While S.C. Has Fewer Hate Groups, There May Be More Simmering Hate
August 8, 2017
By Andy Brack | Contributing Writer
Ten years ago, South Carolina was littered with real-life hate groups – 43, according to the Southern Poverty Law Center in Alabama. These days, the number is down to a dozen.
At one point, South Carolina had the highest per capita of hate groups in the United States, according to Heidi Beirich, intelligence policy director at the Center.
“South Carolina was a place where they had actual buildings – they had a store.”
But infighting at the largest group, the League of the South, and its hardening of secessionist positions, led thousands to fly the coop. In 2006, the league had 27 chapters in South Carolina. Now it has one, according to the Center’s Hate Map. It also shows outposts for several other organizations it classifies as hate groups, including the Nation of Islam (Greenville and Charleston), the Ku Klux Klan (two groups, one statewide and one in Walterboro) and an anti-LGBT church in Spartanburg.
But a dramatic drop in the number of physical hate groups in the Palmetto State doesn’t mean there’s less hate. In fact, thanks to the Internet, there may be more, simmering under a surface stunted by racism that sucked energy and life from the American South for generations.
“The world of hate has moved online, just like everything else,” Beirich said. “There are more than 300,000 users of Stormfront [a white nationalist website]. Whenever I talk about hate groups, it’s not capturing what’s happening online, which is where most of it is happening now.”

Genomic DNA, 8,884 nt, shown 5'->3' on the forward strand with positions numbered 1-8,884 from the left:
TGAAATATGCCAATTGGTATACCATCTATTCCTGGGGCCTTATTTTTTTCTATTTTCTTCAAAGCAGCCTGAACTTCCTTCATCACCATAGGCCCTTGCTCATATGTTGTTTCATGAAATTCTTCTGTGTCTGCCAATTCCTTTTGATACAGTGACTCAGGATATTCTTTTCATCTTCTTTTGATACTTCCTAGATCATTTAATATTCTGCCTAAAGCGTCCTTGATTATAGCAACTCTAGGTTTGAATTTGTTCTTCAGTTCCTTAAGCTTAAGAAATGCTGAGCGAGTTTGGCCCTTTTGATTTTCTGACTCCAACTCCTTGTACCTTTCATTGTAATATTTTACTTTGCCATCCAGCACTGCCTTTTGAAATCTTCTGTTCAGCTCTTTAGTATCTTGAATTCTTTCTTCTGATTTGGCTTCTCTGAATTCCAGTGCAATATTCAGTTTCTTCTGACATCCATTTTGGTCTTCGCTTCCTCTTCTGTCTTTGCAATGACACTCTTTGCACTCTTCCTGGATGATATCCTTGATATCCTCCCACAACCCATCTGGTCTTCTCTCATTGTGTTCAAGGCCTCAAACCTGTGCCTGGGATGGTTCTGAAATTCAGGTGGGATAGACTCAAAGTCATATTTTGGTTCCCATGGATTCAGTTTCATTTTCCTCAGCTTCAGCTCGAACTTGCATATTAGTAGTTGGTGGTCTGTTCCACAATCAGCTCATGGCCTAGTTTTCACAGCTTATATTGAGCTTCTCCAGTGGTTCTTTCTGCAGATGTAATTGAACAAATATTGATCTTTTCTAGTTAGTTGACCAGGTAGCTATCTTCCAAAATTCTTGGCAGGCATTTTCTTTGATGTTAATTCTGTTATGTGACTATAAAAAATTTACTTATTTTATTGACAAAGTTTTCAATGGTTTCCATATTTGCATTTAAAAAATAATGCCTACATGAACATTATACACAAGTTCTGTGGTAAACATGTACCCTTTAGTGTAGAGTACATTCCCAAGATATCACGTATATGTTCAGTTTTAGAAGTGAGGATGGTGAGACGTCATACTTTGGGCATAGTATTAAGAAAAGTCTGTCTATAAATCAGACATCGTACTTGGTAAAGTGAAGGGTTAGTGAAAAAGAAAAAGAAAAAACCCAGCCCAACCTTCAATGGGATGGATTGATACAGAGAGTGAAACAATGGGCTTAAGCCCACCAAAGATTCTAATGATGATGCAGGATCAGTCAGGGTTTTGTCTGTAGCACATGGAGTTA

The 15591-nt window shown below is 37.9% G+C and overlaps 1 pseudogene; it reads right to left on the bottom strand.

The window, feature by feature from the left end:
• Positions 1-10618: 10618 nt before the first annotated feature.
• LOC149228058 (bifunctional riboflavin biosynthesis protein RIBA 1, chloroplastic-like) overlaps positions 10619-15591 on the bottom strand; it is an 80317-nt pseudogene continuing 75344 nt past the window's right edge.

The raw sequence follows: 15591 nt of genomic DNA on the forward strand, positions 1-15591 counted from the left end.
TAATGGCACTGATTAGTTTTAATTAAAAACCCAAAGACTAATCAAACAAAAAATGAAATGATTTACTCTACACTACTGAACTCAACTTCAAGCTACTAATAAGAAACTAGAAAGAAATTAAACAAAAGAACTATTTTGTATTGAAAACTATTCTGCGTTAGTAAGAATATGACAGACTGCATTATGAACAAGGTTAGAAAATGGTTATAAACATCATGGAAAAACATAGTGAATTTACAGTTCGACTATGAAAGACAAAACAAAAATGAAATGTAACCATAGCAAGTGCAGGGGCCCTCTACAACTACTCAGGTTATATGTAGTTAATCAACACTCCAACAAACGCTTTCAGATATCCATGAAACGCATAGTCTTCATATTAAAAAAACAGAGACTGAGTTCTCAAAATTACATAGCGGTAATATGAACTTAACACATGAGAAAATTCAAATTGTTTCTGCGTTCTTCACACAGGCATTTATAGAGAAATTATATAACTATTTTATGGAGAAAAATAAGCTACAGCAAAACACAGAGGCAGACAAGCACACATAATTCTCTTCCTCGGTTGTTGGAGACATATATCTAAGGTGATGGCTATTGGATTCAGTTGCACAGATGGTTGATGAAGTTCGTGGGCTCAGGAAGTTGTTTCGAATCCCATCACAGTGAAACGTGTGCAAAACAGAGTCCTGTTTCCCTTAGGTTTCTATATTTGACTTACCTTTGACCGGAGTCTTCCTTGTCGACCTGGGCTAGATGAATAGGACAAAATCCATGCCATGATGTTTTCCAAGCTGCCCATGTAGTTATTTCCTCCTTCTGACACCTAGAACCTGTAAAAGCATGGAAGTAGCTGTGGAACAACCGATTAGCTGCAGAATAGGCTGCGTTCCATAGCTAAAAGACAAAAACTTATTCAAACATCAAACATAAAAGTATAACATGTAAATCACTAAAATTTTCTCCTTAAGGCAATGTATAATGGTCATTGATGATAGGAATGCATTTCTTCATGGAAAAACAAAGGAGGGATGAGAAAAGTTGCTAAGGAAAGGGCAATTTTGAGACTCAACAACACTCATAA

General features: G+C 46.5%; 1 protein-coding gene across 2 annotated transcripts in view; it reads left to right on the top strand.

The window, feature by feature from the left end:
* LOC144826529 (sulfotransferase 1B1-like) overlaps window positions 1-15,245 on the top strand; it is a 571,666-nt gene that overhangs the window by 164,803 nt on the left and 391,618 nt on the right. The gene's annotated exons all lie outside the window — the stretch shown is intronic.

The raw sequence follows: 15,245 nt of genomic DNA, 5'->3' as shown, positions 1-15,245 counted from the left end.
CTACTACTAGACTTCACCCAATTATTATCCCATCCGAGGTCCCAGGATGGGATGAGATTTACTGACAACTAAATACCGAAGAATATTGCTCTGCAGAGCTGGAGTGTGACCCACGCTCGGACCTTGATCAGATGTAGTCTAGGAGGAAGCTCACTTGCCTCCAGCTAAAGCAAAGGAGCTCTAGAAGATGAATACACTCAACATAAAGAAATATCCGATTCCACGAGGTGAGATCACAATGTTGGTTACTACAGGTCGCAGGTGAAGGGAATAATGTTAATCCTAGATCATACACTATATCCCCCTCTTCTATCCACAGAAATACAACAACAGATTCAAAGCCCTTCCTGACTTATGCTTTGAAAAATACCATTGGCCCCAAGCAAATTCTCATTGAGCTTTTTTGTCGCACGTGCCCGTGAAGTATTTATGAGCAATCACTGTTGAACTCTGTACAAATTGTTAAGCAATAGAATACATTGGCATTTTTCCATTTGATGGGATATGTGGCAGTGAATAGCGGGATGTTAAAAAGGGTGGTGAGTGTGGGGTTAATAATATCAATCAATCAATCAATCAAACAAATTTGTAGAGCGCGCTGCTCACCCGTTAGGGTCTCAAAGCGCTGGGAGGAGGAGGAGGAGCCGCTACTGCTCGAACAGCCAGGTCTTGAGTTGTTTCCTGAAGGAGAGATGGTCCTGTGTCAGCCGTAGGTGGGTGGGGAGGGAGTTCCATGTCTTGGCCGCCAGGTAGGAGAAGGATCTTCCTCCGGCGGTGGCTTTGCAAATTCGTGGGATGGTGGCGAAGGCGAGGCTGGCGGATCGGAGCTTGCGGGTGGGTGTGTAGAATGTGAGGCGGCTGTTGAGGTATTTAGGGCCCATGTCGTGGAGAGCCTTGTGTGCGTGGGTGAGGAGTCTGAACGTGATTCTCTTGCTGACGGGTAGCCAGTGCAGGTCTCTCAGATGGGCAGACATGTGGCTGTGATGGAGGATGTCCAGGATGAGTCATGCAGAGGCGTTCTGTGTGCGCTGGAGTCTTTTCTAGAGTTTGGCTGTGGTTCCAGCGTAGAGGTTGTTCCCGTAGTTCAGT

Case in point: South Carolina’s own Dylann Roof, who murdered nine people worshipping at Emanuel AME Church in Charleston in June 2015.
“That happened right in your backyard,” Beirich said. “He was never a member of any hate group. He learned everything about hating black people from the web.
“Dylann Roof was radicalized online and that makes him just like a lot of ISIS killers who have no connection to the Islamic State.”
Every 34 days, Beirich said, there’s some sort of attempted or achieved domestic terror attack by white supremicists, Beirich said, pointing to a 2015 study, Age of the Wolf: A Study of the Rise of Lone Wolf and Leaderless Resistance Terrorism.
“Among the study’s primary findings were that almost three-quarters of the incidents were carried out, or planned, by a lone wolf, a single person acting without accomplices,” according to a summary. “Ninety percent of the incidents were the work of no more than two persons. “
State Law Enforcement Division Thom Berry said the agency monitored online hate.
“SLED works closely with our fellow law enforcement partners at both the local and federal level to gather information on these groups,” he told Statehouse Report. “It would be inappropriate, though, to discuss the specifics of our work in this area.”
His boss, SLED Chief Mark Keel, urged South Carolinians to be careful when using the Internet.
We have to remember there’s a dark side as well,” he said in a statement. “There are many examples of people taken advantage of by unscrupulous people posing to be something or someone they’re not. This can be financially or personally devastating.
He urged citizens to use common sense and to be careful when using the Internet.
“Be skeptical. Don’t give out personal information to someone you know only by a web address or a screen name. The person on the other end may not be who you think they are.
“The same is true for online groups. Don’t be lured by the graphics, interactivity or what may be on the surface an appealing message. Online groups can be very influential on our children. Parents should be involved and aware of their children’s online activities.”
Andy Brack is editor and publisher of Statehouse Report. Have a comment? Send to: firstname.lastname@example.org